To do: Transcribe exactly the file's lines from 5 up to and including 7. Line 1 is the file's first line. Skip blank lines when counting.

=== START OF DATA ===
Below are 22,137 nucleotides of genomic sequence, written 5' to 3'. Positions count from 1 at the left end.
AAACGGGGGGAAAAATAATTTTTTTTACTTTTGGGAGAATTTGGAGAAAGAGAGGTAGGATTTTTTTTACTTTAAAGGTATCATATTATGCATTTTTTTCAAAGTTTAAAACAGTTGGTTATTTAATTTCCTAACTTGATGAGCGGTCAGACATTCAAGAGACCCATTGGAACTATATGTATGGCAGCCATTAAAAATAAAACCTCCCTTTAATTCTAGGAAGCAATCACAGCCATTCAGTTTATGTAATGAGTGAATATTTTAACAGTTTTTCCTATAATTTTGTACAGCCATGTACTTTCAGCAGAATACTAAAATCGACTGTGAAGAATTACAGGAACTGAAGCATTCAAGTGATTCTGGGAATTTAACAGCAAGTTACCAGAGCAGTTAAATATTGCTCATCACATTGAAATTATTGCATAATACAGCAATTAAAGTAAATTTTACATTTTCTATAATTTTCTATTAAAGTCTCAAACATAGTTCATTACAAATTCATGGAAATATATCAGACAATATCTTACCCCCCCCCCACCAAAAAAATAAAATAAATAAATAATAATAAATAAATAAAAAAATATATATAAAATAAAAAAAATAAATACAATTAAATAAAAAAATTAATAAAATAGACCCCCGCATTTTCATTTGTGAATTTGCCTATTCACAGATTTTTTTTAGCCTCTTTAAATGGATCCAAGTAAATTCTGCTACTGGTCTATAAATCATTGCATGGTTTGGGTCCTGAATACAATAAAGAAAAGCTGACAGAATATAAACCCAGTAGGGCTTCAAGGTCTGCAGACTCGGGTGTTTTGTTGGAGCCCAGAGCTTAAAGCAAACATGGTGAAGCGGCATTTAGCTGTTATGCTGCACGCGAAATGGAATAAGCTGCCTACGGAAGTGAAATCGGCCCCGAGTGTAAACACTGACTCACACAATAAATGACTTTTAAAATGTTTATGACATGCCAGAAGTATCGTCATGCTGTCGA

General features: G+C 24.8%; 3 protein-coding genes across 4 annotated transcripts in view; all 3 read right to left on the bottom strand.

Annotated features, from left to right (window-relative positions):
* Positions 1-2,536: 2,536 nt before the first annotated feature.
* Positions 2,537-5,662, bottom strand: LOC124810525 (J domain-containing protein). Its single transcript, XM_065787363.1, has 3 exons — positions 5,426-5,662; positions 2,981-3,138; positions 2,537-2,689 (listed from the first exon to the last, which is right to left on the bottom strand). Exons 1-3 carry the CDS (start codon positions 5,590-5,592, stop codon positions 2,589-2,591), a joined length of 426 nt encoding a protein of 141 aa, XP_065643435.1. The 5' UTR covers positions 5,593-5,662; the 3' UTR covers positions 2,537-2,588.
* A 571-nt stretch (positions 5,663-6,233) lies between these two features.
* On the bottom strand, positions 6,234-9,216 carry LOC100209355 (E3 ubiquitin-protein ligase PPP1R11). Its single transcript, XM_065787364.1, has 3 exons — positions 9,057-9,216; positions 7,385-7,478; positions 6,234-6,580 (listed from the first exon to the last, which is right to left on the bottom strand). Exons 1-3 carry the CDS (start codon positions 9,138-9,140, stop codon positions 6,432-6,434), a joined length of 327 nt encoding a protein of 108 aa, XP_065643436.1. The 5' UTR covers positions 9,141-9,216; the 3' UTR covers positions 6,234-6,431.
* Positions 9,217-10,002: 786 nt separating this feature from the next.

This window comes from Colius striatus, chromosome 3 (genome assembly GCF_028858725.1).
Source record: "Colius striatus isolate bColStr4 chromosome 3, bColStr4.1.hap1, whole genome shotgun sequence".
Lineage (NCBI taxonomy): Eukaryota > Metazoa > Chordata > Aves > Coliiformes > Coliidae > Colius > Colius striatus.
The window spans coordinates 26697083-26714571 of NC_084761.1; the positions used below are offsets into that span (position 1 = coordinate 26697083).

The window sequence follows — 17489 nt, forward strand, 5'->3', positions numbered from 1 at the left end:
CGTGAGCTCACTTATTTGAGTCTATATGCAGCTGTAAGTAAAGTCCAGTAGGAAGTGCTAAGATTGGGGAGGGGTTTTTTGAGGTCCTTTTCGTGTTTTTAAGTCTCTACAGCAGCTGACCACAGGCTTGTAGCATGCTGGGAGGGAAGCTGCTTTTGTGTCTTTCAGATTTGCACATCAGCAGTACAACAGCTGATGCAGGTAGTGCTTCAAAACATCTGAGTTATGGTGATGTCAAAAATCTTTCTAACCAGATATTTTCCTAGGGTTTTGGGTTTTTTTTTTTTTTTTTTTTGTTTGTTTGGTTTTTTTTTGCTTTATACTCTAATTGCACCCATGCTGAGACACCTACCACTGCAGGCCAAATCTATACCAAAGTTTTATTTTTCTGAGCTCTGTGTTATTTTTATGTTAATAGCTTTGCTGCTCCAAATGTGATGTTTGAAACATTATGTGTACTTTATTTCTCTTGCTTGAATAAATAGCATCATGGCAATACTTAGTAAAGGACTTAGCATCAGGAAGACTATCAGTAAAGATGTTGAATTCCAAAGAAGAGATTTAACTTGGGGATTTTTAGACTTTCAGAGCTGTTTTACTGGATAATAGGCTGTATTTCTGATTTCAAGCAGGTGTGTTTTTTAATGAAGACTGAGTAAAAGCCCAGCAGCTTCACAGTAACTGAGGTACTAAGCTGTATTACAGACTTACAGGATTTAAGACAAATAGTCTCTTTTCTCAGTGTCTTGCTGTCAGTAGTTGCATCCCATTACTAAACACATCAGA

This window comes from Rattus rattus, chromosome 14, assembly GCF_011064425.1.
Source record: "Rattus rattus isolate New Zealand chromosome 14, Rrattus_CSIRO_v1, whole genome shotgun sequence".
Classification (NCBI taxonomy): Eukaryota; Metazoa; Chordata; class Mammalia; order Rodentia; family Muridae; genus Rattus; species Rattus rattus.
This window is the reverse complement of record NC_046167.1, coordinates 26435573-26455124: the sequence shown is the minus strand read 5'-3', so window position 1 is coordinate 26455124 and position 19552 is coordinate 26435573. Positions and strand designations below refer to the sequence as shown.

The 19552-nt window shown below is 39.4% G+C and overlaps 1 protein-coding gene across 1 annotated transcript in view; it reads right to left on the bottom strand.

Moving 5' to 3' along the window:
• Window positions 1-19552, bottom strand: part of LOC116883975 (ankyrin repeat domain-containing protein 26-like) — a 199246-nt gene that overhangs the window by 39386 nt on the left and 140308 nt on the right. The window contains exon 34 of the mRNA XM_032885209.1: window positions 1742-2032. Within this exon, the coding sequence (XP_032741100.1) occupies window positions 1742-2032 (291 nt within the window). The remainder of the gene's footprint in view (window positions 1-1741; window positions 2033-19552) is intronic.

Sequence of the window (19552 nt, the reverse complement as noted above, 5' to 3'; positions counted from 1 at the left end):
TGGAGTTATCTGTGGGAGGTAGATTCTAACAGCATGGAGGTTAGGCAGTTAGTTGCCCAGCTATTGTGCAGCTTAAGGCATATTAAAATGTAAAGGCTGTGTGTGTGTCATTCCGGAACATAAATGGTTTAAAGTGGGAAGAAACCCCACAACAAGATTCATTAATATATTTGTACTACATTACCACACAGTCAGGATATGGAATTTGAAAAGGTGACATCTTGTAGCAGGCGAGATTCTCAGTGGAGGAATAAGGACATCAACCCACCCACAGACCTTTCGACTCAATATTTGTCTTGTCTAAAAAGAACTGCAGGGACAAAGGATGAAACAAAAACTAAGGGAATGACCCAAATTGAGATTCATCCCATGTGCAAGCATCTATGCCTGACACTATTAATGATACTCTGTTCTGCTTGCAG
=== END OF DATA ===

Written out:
* Positions 1-2,536: 2,536 nt before the first annotated feature.
* Positions 2,537-5,662, bottom strand: LOC124810525 (J domain-containing protein). Its single transcript, XM_065787363.1, has 3 exons — positions 5,426-5,662; positions 2,981-3,138; positions 2,537-2,689 (listed from the first exon to the last, which is right to left on the bottom strand). Exons 1-3 carry the CDS (start codon positions 5,590-5,592, stop codon positions 2,589-2,591), a joined length of 426 nt encoding a protein of 141 aa, XP_065643435.1. The 5' UTR covers positions 5,593-5,662; the 3' UTR covers positions 2,537-2,588.
* A 571-nt stretch (positions 5,663-6,233) lies between these two features.